WHO's Cancer Agency to List Aspartame as a 'Possible Carcinogen'

The ruling will be the first to declare the artificial sweetener — aspartame — as possibly carcinogenic and will likely lead to backlash from the food industry.

According to a Reuters exclusive report, aspartame, an artificial sweetener used in many foods and beverages, is expected to be listed as "possibly carcinogenic to humans" in July by the WHO's International Agency for Research on Cancer (IARC).

The agency finalized the ruling in early June after evaluating 1,300 studies to determine whether the popular artificial sweetener has possible cancer-causing effects.

The IARC will release its evaluations on July 14.

The ruling means that limited evidence exists suggesting a link between aspartame and cancer but does not take into account how much aspartame is safe to consume.

However, also on July 14, another WHO committee, the Joint Expert Committee on Food Additives (JECFA), is expected to announce the results of its review on the artificial sweetener, possibly including assessments on acceptable daily dietary exposures.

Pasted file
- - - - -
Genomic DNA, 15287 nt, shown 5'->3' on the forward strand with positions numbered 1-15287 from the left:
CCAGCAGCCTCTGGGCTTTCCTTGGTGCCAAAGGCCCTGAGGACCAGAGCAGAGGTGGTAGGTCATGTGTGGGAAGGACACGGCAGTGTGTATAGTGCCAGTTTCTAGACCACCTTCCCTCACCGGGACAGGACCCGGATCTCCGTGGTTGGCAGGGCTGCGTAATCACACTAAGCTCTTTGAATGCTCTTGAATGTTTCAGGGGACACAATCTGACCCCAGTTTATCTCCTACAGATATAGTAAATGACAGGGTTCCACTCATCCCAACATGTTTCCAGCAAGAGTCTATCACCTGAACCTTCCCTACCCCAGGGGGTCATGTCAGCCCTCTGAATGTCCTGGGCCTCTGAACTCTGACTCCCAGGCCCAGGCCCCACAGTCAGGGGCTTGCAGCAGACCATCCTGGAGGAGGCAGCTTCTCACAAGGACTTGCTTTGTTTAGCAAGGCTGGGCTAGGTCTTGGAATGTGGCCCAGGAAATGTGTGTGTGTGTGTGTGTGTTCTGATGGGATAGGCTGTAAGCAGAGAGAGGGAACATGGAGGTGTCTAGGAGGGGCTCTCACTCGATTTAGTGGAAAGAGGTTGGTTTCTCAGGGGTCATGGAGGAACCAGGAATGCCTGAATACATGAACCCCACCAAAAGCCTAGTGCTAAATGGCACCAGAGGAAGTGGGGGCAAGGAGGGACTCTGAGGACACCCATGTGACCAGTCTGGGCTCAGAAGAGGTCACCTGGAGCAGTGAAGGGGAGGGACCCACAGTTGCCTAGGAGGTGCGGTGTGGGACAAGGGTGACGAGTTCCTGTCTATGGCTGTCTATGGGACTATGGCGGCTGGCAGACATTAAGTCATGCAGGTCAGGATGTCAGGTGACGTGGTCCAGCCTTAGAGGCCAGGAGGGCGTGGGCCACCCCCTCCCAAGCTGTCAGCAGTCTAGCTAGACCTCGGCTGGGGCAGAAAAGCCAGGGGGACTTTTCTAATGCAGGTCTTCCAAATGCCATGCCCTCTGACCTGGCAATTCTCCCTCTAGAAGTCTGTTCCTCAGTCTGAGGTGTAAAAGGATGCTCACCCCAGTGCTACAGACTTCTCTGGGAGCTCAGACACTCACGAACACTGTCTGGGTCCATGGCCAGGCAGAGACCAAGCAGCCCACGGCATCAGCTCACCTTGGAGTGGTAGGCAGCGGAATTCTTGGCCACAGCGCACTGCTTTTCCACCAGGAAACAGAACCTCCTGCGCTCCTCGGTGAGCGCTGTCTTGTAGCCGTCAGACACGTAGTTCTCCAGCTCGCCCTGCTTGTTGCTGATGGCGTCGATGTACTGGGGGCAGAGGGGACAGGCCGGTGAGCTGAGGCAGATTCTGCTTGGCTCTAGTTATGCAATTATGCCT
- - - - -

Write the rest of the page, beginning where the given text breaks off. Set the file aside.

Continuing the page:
According to the Reuters report, "An IARC spokesperson said both the IARC and JECFA committees' findings were confidential until July, but added they were 'complementary,' with IARC's conclusion representing 'the first fundamental step to understand carcinogenicity.'"

The IARC's labeling of aspartame as a possible carcinogen in July follows a May 15 WHO announcement warning consumers to avoid artificial sweeteners for weight control.

IARC decisions are influential and have previously led to lawsuits and upheaval among industry leaders and regulators. Past rulings have also confused the public about the safety of many commonly used products.

In a news release, Kate Loatman, executive director of the International Council of Beverages Associations, says, "[…] public health authorities should be deeply concerned that this leaked opinion contradicts decades of high-quality scientific evidence and could needlessly mislead consumers into consuming more sugar rather than choosing safe no- and low-sugar options - all on the basis of low-quality studies."

Still, according to Reuters sources, the IARC's objective when listing aspartame as a possible cancer-causing compound is to spark new research that hopefully provides more conclusive evidence.


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